These facts clearly highlight the need for dual diagnosis treatment.
Understanding Self-Destructive Behavior
Depression and other mental health problems can uncover intolerable feelings most people undergoing dual diagnosis would want to escape. For instance, a man suffering from depression who spent time surviving a neglectful and violent home might resort to drinking to numb the emotional rage he is feeling, along with having low self-esteem.
While there are many high-risk and self-injurious behaviors that stem from the need to numb oneself from anxiety, shame, anger, and feelings of being at a total loss, there are many secondary reasons, too, said Dr. Gardenswartz. These reasons include the fact that the person is downright miserable.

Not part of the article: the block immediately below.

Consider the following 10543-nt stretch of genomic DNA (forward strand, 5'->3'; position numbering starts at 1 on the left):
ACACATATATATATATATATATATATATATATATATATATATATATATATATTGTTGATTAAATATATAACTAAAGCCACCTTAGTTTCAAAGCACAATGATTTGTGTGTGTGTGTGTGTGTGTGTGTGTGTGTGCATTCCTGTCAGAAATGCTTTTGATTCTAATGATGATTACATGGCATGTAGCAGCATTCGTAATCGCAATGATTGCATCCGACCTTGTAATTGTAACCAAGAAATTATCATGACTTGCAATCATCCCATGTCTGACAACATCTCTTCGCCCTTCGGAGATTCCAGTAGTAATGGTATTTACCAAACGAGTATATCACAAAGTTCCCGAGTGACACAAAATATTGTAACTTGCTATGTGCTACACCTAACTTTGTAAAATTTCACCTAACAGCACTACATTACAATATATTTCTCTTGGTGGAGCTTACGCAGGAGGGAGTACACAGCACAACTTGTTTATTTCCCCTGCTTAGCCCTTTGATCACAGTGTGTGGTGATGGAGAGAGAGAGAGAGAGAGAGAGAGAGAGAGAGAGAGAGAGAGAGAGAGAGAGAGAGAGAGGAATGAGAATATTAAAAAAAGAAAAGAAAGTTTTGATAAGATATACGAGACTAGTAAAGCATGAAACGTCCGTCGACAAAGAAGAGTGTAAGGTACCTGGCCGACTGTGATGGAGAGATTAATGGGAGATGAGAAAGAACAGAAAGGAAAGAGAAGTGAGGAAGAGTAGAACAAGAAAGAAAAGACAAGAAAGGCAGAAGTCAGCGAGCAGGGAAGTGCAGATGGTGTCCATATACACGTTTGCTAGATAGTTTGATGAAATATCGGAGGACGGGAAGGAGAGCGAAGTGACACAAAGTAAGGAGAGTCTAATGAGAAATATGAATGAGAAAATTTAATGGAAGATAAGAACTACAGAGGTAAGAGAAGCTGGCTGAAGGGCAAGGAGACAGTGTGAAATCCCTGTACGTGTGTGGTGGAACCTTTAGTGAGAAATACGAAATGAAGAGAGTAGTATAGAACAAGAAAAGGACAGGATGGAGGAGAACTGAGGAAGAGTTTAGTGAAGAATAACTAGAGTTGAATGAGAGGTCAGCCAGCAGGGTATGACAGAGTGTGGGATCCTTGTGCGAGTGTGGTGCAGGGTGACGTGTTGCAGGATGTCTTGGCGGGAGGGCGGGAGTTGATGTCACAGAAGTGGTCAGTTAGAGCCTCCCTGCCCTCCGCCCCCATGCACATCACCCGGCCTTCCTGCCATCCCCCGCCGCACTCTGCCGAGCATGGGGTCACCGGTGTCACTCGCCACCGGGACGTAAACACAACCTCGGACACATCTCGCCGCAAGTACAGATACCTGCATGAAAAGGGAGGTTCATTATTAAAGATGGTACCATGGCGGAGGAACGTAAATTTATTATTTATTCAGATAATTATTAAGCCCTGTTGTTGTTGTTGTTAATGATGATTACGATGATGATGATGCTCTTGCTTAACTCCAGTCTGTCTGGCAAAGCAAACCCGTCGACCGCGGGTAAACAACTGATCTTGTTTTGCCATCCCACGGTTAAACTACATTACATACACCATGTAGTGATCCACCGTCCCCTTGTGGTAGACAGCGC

According to Dr. Mary Carole Curran of St. Louis, if a person is depressed or if they feel that no one truly cares for them, their corresponding self-inflicting behaviors may mean that they believe that they deserve nothing and that they don’t deserve to be happy and to be healthy. This is where we have to really pay attention as this might be the person’s cry for help.
In some cases, people adopt certain dangerous and self-injurious patterns simply because their own families, especially the parents, have long been modeling such behavior. A classic example of this point is when children end up with drinking problems when they become adults since their own parents have also struggled with such a problem when they were still kids.
The Price You Have to Pay for Self-Destructive Behavior
When a depressive individual commits self-injurious acts, the price they have to pay physically is quite obvious — skin scarring from cutting off their own skin, infections, HIV or STDs due to unprotected sex, liver cirrhosis due to excessive alcohol intake.